We’ve also identified several characteristics among key people that are often found in the work of Development, and they often achieve amazing results in the short-run so it’s not unusual to see them offered a role in major donor development or development leadership.
Unfortunately, their makeup of strengths and interests is such that the very things that make them so valuable as members of the development team can lead to dismal failures in their work of face to face development or overall development leadership. They work very hard, but at the wrong set of priorities to achieve long-lasting donor relationships.
Data-obsessed. Many people in development roles are extremely passionate about the data and numbers. The love running reports and spend huge amounts of time in analysis and research. These people are a critically important part of the team, but will not excel in building relationships with the right people and getting things done through others.
Artsy, craftsy, wordsmithers. Again, these are important and crucial team members, but if they would rather spend time in solitude writing, tweaking, or working on logos, colors, and layouts, they will fill their time with this passionate and emotive work, rather than spending time with people who can give generously to move things forward.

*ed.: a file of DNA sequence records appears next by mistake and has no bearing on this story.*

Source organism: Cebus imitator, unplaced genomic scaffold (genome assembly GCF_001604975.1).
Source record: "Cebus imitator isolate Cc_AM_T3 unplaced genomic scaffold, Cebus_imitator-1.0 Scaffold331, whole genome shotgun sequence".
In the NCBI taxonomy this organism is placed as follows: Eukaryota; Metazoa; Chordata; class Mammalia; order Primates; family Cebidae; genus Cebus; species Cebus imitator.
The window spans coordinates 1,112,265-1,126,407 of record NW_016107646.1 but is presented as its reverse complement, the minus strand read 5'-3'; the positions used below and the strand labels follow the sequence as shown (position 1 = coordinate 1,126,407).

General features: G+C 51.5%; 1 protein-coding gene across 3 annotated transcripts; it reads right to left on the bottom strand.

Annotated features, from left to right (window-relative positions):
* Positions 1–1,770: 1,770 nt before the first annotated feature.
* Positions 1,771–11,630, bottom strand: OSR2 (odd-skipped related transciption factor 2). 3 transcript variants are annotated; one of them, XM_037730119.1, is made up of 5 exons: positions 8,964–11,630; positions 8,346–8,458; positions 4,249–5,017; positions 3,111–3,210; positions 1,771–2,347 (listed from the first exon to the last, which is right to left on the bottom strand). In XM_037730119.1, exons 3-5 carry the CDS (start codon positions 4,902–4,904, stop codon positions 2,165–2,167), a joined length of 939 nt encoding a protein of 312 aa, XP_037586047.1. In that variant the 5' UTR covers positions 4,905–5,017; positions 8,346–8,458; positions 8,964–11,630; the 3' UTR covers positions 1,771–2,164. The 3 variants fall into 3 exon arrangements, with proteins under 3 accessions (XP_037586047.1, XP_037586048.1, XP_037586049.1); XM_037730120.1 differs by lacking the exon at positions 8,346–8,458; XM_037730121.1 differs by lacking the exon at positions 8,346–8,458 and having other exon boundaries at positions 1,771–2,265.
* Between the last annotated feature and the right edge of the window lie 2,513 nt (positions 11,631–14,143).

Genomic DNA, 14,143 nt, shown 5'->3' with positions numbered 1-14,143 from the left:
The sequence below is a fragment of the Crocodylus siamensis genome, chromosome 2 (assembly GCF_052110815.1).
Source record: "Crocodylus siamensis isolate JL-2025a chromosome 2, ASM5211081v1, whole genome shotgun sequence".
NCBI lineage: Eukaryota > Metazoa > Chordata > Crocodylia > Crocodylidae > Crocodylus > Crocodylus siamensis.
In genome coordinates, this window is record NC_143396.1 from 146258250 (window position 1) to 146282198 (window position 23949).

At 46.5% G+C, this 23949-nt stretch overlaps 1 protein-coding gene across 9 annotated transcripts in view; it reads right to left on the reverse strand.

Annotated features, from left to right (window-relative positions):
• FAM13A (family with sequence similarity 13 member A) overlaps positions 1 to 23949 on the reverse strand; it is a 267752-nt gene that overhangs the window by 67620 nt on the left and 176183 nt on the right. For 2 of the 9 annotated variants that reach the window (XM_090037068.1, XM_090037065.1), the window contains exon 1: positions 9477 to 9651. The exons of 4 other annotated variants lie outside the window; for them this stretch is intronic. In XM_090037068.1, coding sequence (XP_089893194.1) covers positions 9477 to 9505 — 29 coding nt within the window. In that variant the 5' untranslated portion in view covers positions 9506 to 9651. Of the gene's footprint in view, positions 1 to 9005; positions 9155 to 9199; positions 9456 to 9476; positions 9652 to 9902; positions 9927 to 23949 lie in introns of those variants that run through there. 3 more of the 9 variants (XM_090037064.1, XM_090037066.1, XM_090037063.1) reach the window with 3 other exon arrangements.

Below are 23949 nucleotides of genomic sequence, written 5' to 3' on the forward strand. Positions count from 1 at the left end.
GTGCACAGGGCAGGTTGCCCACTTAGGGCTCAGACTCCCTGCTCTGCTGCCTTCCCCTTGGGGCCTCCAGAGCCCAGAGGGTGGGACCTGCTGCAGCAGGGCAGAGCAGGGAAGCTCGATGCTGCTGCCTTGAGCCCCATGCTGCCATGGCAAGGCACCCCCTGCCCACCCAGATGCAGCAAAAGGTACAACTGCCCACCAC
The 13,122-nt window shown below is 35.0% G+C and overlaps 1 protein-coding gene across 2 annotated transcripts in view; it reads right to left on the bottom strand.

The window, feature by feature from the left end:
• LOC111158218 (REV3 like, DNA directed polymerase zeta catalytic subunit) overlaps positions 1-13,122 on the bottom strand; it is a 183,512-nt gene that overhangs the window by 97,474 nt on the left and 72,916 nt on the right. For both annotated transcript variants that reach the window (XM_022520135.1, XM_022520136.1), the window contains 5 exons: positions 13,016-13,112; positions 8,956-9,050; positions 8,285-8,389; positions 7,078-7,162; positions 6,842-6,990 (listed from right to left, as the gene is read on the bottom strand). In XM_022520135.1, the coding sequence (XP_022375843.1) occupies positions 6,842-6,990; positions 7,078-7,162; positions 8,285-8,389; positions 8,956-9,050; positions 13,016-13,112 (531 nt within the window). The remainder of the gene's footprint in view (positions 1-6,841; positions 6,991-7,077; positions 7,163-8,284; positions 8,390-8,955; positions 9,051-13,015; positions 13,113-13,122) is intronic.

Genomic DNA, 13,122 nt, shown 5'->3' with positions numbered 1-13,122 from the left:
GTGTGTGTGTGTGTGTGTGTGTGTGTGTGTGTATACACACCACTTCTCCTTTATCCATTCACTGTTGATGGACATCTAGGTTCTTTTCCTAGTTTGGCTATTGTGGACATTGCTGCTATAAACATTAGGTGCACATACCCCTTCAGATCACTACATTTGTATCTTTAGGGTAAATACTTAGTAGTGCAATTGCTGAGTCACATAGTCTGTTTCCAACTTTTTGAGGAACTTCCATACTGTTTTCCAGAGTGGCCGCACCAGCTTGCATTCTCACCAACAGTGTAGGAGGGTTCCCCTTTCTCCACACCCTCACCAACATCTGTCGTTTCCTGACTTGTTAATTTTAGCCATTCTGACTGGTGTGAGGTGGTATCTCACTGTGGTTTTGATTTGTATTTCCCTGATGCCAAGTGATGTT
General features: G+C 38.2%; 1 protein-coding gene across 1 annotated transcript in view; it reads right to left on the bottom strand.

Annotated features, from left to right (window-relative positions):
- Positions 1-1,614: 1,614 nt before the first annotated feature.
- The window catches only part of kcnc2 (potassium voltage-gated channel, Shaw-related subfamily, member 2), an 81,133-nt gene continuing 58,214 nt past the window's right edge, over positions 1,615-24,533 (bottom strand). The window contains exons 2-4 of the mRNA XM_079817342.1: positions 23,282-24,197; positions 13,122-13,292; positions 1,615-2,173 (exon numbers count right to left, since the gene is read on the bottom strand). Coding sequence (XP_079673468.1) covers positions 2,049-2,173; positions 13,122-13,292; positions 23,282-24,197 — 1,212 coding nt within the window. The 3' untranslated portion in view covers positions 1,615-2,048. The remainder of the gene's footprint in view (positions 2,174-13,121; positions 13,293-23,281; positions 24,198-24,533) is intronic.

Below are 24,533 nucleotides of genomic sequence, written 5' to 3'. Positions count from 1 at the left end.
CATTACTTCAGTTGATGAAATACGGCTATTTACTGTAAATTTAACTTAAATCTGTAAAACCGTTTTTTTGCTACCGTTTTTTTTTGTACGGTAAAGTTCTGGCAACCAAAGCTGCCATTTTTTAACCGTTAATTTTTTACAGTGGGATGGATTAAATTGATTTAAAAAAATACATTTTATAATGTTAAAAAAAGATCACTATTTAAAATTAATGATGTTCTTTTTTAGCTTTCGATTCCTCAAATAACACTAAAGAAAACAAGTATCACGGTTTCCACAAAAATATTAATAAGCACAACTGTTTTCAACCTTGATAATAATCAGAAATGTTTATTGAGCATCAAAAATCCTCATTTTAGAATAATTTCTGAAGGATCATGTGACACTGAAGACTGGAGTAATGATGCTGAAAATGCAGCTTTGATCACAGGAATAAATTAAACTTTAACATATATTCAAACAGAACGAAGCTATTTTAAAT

Event Managers. These people are vital members of the team. They love building the checklists and making every event a “wow” experience. They add great value to the people building relationships and providing leaders to givers, but they would rather plan and execute than invest time in people over the long-haul.
In closing, there is no single test or tool that helps you measure or identify these traits, we do recommend a basic set of tests being included in your selection process of hiring for development positions. These can include: Strengthsfinder 2.0, The Discovery Report, and The Achiever. Combining at least one of these tests, with numerous hours of interviews and conversations can provide you with the confidence and clarity needed when hiring someone for the role of development leader tasked with growing significant giving year after year.
What have you found to be the most vital leadership qualities? Tweet them to me at @zachclark.